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What is slow fashion?

What is slow fashion, and why should you care?

We all know what fast fashion is. And maybe, you even read about some of the struggles in the fast fashion industry – like sweatshops and stealing from independent designers.

Slow fashion is the “cure” to the flaws in the increasingly popular fast fashion system. It refers to the movement towards more socially and environmentally responsible and transparent supply chains, ideally making product that’s better than the (sometimes pretty low) standard that the textile industry as a whole currently rolls with.

Why is this important?

Shopping slow(er) fashion can not only benefit other people and the environment – it’s also a great financial choice for consumers, who, according to The Atlantic, are buying five times as much clothing now than they did in 1980.

Let’s look at some of the key factors in each category.


SUSTAINABILITY: The textile industry is a mess when it comes to waste and pollution – but you don’t have to take my word for it. Here are some convincing facts to think about for the next time you mass buy (and mass dispose of) your clothing:

  • Textile dyeing is the second largest polluter of clean water globally, after agriculture. (source)
  • Americans throw away an estimated 68 lbs of clothing per person per year. Only 15% of discarded textiles are reclaimed or recycled. (source) And landfill space isn’t cheap or readily available, either.
  • 20% of water pollution globally is caused by textile processing. (source)

SOCIAL RESPONSIBILITY: It’s not some crazy industry secret that there’s a lot of sketchy stuff going on in the factories where (often, but not always) your cheapest pieces of clothing are made. In 2017, factory workers were sewing notes into product in Zara – “I made this item that you are going to buy, but I didn’t get paid for it.”

Yes, “livable” wages can be tricky. To what extent makes a wage “livable?” Would this be based on single workers, or the cost to raise a certain number of family members? How do you define a decent living standard?

But you know what’s not tricky? Knowing you want something better than industry facts like this:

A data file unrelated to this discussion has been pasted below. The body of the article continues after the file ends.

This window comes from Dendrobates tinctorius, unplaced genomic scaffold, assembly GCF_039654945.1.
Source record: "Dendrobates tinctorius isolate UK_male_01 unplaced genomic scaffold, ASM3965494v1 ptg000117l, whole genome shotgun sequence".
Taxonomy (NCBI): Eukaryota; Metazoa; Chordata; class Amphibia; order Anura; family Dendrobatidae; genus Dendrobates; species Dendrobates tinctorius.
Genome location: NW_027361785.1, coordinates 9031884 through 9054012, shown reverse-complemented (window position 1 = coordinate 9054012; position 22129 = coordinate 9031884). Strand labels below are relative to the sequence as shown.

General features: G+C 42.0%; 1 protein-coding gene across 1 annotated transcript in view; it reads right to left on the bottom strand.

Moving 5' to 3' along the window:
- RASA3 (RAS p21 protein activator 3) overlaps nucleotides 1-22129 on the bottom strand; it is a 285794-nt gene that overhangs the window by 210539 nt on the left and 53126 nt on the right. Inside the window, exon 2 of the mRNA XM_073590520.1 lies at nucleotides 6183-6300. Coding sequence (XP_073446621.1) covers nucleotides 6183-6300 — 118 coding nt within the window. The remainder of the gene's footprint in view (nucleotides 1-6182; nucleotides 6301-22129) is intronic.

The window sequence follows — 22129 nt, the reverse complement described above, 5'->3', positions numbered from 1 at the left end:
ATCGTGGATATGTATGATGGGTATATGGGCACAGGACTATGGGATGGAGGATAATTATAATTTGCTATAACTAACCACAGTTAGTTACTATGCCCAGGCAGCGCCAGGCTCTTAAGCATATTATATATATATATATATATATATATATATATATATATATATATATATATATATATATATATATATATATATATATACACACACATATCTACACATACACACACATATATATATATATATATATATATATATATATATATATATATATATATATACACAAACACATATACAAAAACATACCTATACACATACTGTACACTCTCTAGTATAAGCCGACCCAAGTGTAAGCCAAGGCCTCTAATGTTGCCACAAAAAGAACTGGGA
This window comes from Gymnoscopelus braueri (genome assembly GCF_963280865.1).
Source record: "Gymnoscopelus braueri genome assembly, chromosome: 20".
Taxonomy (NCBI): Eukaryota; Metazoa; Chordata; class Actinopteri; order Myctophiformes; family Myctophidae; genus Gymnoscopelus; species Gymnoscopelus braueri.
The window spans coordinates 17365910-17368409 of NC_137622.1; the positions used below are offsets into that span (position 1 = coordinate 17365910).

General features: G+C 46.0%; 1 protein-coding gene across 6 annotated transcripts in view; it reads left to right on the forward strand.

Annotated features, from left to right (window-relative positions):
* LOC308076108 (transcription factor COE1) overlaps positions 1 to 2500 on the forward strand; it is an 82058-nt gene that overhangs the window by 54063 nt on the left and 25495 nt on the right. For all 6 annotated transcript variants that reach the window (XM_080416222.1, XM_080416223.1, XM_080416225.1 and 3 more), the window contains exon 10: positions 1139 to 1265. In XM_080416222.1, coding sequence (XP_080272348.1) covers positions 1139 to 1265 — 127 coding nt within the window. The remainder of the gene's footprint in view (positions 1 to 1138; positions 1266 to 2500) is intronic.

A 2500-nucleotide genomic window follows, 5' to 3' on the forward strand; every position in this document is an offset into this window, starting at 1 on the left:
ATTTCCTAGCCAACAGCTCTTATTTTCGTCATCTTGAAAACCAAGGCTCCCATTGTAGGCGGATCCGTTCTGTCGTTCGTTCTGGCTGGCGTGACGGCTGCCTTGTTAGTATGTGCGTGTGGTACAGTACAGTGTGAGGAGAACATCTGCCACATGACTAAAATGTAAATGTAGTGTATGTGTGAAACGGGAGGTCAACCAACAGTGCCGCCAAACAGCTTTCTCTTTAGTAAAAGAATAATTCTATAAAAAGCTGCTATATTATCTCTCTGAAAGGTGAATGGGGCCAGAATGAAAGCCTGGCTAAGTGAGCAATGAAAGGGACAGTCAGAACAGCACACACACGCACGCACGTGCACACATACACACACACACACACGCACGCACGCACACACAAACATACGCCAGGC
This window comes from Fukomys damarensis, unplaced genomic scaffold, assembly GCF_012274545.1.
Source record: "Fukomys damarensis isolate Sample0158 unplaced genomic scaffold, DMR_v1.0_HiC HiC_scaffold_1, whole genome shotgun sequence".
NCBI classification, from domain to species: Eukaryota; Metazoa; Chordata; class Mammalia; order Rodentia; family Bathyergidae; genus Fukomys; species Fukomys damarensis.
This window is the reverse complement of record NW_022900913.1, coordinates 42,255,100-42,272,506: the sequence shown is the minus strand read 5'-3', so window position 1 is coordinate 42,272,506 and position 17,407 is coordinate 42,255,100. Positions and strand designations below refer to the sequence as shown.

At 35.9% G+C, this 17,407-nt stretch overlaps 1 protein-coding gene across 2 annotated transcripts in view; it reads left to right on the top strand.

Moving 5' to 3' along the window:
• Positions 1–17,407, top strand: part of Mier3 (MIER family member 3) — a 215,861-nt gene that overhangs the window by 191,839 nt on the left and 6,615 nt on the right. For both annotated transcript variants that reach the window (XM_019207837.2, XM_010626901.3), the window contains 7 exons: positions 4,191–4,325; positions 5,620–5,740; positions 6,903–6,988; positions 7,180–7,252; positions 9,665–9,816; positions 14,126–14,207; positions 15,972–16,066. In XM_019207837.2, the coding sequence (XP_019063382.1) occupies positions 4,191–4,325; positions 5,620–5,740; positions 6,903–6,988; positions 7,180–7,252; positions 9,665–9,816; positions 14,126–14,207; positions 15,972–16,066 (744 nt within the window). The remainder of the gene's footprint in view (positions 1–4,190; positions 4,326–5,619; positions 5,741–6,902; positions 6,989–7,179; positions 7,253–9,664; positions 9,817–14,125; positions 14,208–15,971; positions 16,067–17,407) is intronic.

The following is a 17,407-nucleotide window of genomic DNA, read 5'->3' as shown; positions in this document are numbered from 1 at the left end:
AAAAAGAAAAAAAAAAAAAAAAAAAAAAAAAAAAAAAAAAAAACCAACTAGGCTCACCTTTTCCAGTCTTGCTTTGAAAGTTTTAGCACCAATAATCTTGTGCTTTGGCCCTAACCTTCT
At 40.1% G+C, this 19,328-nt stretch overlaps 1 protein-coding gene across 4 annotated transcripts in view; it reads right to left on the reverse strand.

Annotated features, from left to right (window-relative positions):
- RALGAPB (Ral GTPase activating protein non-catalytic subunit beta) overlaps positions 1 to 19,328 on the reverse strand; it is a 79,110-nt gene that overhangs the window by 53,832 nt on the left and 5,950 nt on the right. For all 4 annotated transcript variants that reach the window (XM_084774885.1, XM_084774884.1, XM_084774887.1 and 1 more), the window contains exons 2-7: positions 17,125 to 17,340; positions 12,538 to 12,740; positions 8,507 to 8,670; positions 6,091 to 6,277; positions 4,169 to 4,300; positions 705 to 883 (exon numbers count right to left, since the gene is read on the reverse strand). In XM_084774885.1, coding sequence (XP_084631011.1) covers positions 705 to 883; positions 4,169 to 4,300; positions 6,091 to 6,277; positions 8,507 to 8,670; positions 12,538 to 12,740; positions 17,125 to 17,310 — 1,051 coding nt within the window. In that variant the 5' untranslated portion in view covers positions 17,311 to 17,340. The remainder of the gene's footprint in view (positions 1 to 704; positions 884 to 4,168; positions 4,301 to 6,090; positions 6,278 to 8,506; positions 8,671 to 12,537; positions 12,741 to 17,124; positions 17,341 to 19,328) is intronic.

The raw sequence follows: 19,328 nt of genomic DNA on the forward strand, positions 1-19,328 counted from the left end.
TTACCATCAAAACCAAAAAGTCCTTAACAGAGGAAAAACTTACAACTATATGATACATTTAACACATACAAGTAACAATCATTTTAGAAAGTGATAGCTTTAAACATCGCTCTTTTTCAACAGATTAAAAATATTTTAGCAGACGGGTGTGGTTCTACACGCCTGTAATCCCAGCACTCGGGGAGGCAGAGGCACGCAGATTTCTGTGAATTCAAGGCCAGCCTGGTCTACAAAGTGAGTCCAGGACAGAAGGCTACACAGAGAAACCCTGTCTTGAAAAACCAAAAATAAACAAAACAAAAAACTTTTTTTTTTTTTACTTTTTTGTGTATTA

• An estimated 250 million children (aged 4-15) are forced to work in sweatshops in developing countries, with many forced to work 16 hour days. (source)
  • 85% of garment workers making less than $3 a day are women. (source)
  • In 2013, in the worst garment factory disaster in history, 1,134 workers died in Bangladesh after the Savar building collapse. The day before the collapse, cracks in the building forced an evacuation. However, later in the day the building was then deemed “safe,” and all workers forced to return. Workers who would not return were threatened with a withheld months pay. 3,122 workers were in the building at the time of the collapse. (source)

FINANCIALLY…. Yes. Fairly paying for labor and more sustainable practices means that a product costs more to produce. Surprisingly, however, this may not be as big of an increase as one would think. According to this report  from the University of Massachusetts on the financial aspect behind increasing garment manufacturer wages, an increase in wages by 100% for workers in underpaid factories would only result in a 5% increase in cost for the consumer.

And that 5% increase for the consumer can be easily counteracted through participation in slow(er) fashion– do you really need a trillion t-shirts that you know will go out of style, shrink, or be thrown out by the end of the season?

Let’s do the math: according to stats from Closetmaid, the average woman buys 5 new pieces of clothing per month. Let’s assume these are cheaper fast fashion buys – pricing each of the items at $20. (5 items) x ($20) = $100/month on clothing, a total of $1,200 on clothing each year, with most of it leaving your wardrobe due to poor construction or old fads. And as we know, these clothes are NOT meant to last! Don’t kid yourself. You KNOW you’re not going to be pulling out your “vintage Forever 21 dress” in 40 years (like I said before — you get SIX washes, you guys).

Now instead imagine yourself buying 2-3 new pieces of clothing per season, building yourself a capsule wardrobe focusing on style as opposed to fashion or fads. Even if you were spending triple the cost on items — (3 items) * ($60) = $180 per three months (one season). That comes out to $60 per month, saving you $480 a year while still growing your closet with stylish classics that can last you longer than 6 wears.


If you’re watching your wardrobe carefully and making diligent shopping choices based on what you actually need, it’s safe to say you’re probably saving money along with doing your part to decrease textile pollution and helping put an end to unethical factory conditions.

Ethical, slow(er) fashion for the win.

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